When people in Rhode Island divorce a spouse they were married to for more than 10 years, it may be possible to draw Social Security payments on that spouse's work history. The divorce must have been at least two years ago, and both people must be over the age of 62 for a person to start collecting this payment.
A calculation known as the Primary Insurance Amount is used to determine how much a person receives in Social Security payments. This is the best 35 earning years of a person's life taken as a monthly average. For spousal benefits, the entire PIA is subtracted from 50 percent of the ex-spouse's PIA. A negative number indicates the person is not eligible for additional spousal benefits. Any positive number is the amount the person will receive.
The person collecting payments must also remain single; however, if the person married and that marriage ended, it may be possible to collect payments from a previous marriage. This collection does not affect the benefit amount of the ex-spouse on whose earnings the payment is based. Waiting until the full retirement age of 67 may result in bigger payments, and in some cases, waiting until 70 will further increase the amount of payment.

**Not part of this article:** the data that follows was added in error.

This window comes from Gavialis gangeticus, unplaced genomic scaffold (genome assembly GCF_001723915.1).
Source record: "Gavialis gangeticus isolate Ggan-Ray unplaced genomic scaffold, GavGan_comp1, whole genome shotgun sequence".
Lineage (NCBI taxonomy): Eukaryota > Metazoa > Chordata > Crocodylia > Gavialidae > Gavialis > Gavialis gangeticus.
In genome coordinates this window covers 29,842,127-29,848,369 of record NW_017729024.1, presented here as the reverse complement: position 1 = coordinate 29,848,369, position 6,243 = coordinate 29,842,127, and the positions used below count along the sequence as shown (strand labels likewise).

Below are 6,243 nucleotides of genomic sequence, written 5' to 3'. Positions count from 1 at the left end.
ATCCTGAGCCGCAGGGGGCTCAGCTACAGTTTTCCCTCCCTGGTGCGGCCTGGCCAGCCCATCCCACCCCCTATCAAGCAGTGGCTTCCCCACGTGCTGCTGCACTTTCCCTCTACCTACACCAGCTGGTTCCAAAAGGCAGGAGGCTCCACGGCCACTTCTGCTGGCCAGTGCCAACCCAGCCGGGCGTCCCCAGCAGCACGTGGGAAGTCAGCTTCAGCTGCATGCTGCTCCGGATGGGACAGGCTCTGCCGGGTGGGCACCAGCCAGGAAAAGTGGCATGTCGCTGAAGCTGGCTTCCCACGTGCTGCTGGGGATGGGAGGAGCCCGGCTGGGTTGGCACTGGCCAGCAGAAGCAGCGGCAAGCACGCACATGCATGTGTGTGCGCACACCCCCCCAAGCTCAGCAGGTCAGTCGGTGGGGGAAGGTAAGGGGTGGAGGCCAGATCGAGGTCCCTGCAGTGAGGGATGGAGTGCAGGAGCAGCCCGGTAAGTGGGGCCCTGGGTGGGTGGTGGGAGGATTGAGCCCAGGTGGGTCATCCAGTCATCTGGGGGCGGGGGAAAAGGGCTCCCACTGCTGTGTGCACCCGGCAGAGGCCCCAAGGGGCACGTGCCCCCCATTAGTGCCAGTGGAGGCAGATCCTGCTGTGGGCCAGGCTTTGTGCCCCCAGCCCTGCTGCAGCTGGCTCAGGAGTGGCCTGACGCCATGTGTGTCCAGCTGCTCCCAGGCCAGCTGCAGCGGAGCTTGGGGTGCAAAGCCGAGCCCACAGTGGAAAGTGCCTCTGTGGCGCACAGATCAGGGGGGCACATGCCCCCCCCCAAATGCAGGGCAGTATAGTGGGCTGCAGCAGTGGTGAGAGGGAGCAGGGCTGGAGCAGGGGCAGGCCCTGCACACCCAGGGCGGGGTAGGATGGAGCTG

Retirement may be a particular concern for older adults who are getting a divorce. If one person has been a low earner or has not worked outside the home, that person might be concerned about finances after the divorce. However, if there is a retirement account, it might be split between the two. Couples should make sure they know the regulations about splitting a pension or retirement account to avoid incurring taxes and penalties if possible. The lower-earning spouse might also receive alimony for a certain period of time.